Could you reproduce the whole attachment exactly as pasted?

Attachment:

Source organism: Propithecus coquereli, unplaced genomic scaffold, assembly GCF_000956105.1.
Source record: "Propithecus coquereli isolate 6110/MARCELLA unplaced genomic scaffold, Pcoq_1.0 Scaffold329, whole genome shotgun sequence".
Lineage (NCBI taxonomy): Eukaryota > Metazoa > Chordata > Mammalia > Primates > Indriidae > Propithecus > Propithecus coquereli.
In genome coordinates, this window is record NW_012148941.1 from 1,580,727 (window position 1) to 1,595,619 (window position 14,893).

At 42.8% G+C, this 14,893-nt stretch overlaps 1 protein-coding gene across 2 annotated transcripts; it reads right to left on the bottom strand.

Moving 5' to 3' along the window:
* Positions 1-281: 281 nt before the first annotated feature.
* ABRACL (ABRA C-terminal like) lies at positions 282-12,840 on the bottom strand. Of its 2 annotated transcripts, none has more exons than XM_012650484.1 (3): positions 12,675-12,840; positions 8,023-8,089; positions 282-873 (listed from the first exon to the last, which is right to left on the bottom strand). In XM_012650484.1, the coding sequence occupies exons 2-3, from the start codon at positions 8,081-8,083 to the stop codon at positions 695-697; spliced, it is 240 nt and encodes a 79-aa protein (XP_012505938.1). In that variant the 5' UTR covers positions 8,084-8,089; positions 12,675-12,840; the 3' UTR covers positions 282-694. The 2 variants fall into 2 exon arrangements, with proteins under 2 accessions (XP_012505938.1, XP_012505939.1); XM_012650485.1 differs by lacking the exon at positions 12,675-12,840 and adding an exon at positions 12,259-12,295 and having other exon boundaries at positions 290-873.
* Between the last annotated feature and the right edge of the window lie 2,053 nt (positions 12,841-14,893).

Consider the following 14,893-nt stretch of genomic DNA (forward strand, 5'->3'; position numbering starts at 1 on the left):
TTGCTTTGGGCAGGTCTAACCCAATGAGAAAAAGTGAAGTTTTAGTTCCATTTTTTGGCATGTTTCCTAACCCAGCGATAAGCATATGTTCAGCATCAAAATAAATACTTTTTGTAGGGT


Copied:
Source organism: Propithecus coquereli, unplaced genomic scaffold, assembly GCF_000956105.1.
Source record: "Propithecus coquereli isolate 6110/MARCELLA unplaced genomic scaffold, Pcoq_1.0 Scaffold329, whole genome shotgun sequence".
Lineage (NCBI taxonomy): Eukaryota > Metazoa > Chordata > Mammalia > Primates > Indriidae > Propithecus > Propithecus coquereli.
In genome coordinates, this window is record NW_012148941.1 from 1,580,727 (window position 1) to 1,595,619 (window position 14,893).

At 42.8% G+C, this 14,893-nt stretch overlaps 1 protein-coding gene across 2 annotated transcripts; it reads right to left on the bottom strand.

Moving 5' to 3' along the window:
* Positions 1-281: 281 nt before the first annotated feature.
* ABRACL (ABRA C-terminal like) lies at positions 282-12,840 on the bottom strand. Of its 2 annotated transcripts, none has more exons than XM_012650484.1 (3): positions 12,675-12,840; positions 8,023-8,089; positions 282-873 (listed from the first exon to the last, which is right to left on the bottom strand). In XM_012650484.1, the coding sequence occupies exons 2-3, from the start codon at positions 8,081-8,083 to the stop codon at positions 695-697; spliced, it is 240 nt and encodes a 79-aa protein (XP_012505938.1). In that variant the 5' UTR covers positions 8,084-8,089; positions 12,675-12,840; the 3' UTR covers positions 282-694. The 2 variants fall into 2 exon arrangements, with proteins under 2 accessions (XP_012505938.1, XP_012505939.1); XM_012650485.1 differs by lacking the exon at positions 12,675-12,840 and adding an exon at positions 12,259-12,295 and having other exon boundaries at positions 290-873.
* Between the last annotated feature and the right edge of the window lie 2,053 nt (positions 12,841-14,893).

Consider the following 14,893-nt stretch of genomic DNA (forward strand, 5'->3'; position numbering starts at 1 on the left):
TTGCTTTGGGCAGGTCTAACCCAATGAGAAAAAGTGAAGTTTTAGTTCCATTTTTTGGCATGTTTCCTAACCCAGCGATAAGCATATGTTCAGCATCAAAATAAATACTTTTTGTAGGGT